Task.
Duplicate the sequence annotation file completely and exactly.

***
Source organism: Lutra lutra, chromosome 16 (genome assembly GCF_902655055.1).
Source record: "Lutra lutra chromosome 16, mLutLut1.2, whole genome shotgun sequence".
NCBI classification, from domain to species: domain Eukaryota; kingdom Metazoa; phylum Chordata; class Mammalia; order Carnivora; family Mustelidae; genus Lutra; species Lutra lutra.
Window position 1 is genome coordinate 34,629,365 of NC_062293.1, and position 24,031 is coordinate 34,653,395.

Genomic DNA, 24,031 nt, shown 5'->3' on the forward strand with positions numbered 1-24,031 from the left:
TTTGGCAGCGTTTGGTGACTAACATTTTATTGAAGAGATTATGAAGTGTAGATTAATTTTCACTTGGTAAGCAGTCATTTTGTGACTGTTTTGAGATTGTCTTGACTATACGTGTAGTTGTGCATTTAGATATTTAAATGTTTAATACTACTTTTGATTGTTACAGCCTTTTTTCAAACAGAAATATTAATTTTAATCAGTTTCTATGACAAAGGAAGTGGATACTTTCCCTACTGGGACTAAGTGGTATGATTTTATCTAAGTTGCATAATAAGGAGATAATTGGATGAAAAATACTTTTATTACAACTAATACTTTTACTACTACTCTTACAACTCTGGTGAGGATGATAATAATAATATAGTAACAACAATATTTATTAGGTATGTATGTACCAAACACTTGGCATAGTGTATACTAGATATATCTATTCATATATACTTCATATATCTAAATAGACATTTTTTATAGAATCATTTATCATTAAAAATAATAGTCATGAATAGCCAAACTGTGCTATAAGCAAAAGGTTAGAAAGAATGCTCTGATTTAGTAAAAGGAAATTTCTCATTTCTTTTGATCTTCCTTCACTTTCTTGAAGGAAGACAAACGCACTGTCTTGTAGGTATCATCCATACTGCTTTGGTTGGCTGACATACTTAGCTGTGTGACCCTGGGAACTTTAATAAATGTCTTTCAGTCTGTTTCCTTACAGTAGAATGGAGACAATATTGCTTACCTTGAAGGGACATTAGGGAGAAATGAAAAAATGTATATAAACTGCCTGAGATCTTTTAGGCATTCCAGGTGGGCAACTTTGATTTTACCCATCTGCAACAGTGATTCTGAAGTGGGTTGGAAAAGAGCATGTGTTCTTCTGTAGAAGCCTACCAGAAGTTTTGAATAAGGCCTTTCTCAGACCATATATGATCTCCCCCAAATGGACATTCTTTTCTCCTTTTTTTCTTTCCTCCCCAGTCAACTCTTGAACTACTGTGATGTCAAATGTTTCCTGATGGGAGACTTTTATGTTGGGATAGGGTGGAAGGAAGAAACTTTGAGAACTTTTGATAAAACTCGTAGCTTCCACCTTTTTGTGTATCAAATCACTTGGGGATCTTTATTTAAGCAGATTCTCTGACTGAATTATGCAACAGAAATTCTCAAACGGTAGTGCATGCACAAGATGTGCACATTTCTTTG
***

Source organism: Lutra lutra, chromosome 16 (genome assembly GCF_902655055.1).
Source record: "Lutra lutra chromosome 16, mLutLut1.2, whole genome shotgun sequence".
NCBI classification, from domain to species: domain Eukaryota; kingdom Metazoa; phylum Chordata; class Mammalia; order Carnivora; family Mustelidae; genus Lutra; species Lutra lutra.
Window position 1 is genome coordinate 34,629,365 of NC_062293.1, and position 24,031 is coordinate 34,653,395.

Genomic DNA, 24,031 nt, shown 5'->3' on the forward strand with positions numbered 1-24,031 from the left:
TTTGGCAGCGTTTGGTGACTAACATTTTATTGAAGAGATTATGAAGTGTAGATTAATTTTCACTTGGTAAGCAGTCATTTTGTGACTGTTTTGAGATTGTCTTGACTATACGTGTAGTTGTGCATTTAGATATTTAAATGTTTAATACTACTTTTGATTGTTACAGCCTTTTTTCAAACAGAAATATTAATTTTAATCAGTTTCTATGACAAAGGAAGTGGATACTTTCCCTACTGGGACTAAGTGGTATGATTTTATCTAAGTTGCATAATAAGGAGATAATTGGATGAAAAATACTTTTATTACAACTAATACTTTTACTACTACTCTTACAACTCTGGTGAGGATGATAATAATAATATAGTAACAACAATATTTATTAGGTATGTATGTACCAAACACTTGGCATAGTGTATACTAGATATATCTATTCATATATACTTCATATATCTAAATAGACATTTTTTATAGAATCATTTATCATTAAAAATAATAGTCATGAATAGCCAAACTGTGCTATAAGCAAAAGGTTAGAAAGAATGCTCTGATTTAGTAAAAGGAAATTTCTCATTTCTTTTGATCTTCCTTCACTTTCTTGAAGGAAGACAAACGCACTGTCTTGTAGGTATCATCCATACTGCTTTGGTTGGCTGACATACTTAGCTGTGTGACCCTGGGAACTTTAATAAATGTCTTTCAGTCTGTTTCCTTACAGTAGAATGGAGACAATATTGCTTACCTTGAAGGGACATTAGGGAGAAATGAAAAAATGTATATAAACTGCCTGAGATCTTTTAGGCATTCCAGGTGGGCAACTTTGATTTTACCCATCTGCAACAGTGATTCTGAAGTGGGTTGGAAAAGAGCATGTGTTCTTCTGTAGAAGCCTACCAGAAGTTTTGAATAAGGCCTTTCTCAGACCATATATGATCTCCCCCAAATGGACATTCTTTTCTCCTTTTTTTCTTTCCTCCCCAGTCAACTCTTGAACTACTGTGATGTCAAATGTTTCCTGATGGGAGACTTTTATGTTGGGATAGGGTGGAAGGAAGAAACTTTGAGAACTTTTGATAAAACTCGTAGCTTCCACCTTTTTGTGTATCAAATCACTTGGGGATCTTTATTTAAGCAGATTCTCTGACTGAATTATGCAACAGAAATTCTCAAACGGTAGTGCATGCACAAGATGTGCACATTTCTTTG